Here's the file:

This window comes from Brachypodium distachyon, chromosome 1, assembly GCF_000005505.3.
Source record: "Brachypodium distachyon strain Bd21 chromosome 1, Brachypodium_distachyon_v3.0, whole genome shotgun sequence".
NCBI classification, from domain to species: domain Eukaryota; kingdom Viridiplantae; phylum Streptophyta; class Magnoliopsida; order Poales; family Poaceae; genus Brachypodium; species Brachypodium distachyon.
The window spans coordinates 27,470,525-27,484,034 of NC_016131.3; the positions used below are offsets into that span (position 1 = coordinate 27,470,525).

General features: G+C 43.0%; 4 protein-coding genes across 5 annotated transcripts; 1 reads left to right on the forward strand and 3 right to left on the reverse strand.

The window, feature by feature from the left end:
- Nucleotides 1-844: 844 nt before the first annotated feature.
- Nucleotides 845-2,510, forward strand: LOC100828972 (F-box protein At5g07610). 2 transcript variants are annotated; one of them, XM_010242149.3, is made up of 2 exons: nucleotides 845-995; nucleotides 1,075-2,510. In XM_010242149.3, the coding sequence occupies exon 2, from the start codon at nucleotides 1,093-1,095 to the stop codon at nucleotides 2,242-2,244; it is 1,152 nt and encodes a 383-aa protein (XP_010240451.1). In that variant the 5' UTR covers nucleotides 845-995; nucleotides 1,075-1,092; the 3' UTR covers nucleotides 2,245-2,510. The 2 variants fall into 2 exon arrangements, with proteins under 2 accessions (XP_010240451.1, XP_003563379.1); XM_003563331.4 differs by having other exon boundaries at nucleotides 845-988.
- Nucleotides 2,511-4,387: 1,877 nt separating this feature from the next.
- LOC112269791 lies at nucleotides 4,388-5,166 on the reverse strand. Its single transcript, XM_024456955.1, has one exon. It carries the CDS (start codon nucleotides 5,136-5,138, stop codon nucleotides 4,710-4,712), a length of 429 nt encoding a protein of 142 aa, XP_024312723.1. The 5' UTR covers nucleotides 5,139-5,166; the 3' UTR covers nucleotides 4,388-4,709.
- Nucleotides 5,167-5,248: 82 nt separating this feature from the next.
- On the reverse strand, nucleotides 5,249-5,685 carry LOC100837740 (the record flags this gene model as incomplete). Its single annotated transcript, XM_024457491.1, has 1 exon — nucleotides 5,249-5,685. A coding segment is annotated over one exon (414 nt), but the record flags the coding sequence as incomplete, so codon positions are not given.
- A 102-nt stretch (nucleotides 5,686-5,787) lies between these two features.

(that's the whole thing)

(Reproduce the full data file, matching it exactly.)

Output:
This window comes from Brachypodium distachyon, chromosome 1, assembly GCF_000005505.3.
Source record: "Brachypodium distachyon strain Bd21 chromosome 1, Brachypodium_distachyon_v3.0, whole genome shotgun sequence".
NCBI classification, from domain to species: domain Eukaryota; kingdom Viridiplantae; phylum Streptophyta; class Magnoliopsida; order Poales; family Poaceae; genus Brachypodium; species Brachypodium distachyon.
The window spans coordinates 27,470,525-27,484,034 of NC_016131.3; the positions used below are offsets into that span (position 1 = coordinate 27,470,525).

General features: G+C 43.0%; 4 protein-coding genes across 5 annotated transcripts; 1 reads left to right on the forward strand and 3 right to left on the reverse strand.

The window, feature by feature from the left end:
- Nucleotides 1-844: 844 nt before the first annotated feature.
- Nucleotides 845-2,510, forward strand: LOC100828972 (F-box protein At5g07610). 2 transcript variants are annotated; one of them, XM_010242149.3, is made up of 2 exons: nucleotides 845-995; nucleotides 1,075-2,510. In XM_010242149.3, the coding sequence occupies exon 2, from the start codon at nucleotides 1,093-1,095 to the stop codon at nucleotides 2,242-2,244; it is 1,152 nt and encodes a 383-aa protein (XP_010240451.1). In that variant the 5' UTR covers nucleotides 845-995; nucleotides 1,075-1,092; the 3' UTR covers nucleotides 2,245-2,510. The 2 variants fall into 2 exon arrangements, with proteins under 2 accessions (XP_010240451.1, XP_003563379.1); XM_003563331.4 differs by having other exon boundaries at nucleotides 845-988.
- Nucleotides 2,511-4,387: 1,877 nt separating this feature from the next.
- LOC112269791 lies at nucleotides 4,388-5,166 on the reverse strand. Its single transcript, XM_024456955.1, has one exon. It carries the CDS (start codon nucleotides 5,136-5,138, stop codon nucleotides 4,710-4,712), a length of 429 nt encoding a protein of 142 aa, XP_024312723.1. The 5' UTR covers nucleotides 5,139-5,166; the 3' UTR covers nucleotides 4,388-4,709.
- Nucleotides 5,167-5,248: 82 nt separating this feature from the next.
- On the reverse strand, nucleotides 5,249-5,685 carry LOC100837740 (the record flags this gene model as incomplete). Its single annotated transcript, XM_024457491.1, has 1 exon — nucleotides 5,249-5,685. A coding segment is annotated over one exon (414 nt), but the record flags the coding sequence as incomplete, so codon positions are not given.
- A 102-nt stretch (nucleotides 5,686-5,787) lies between these two features.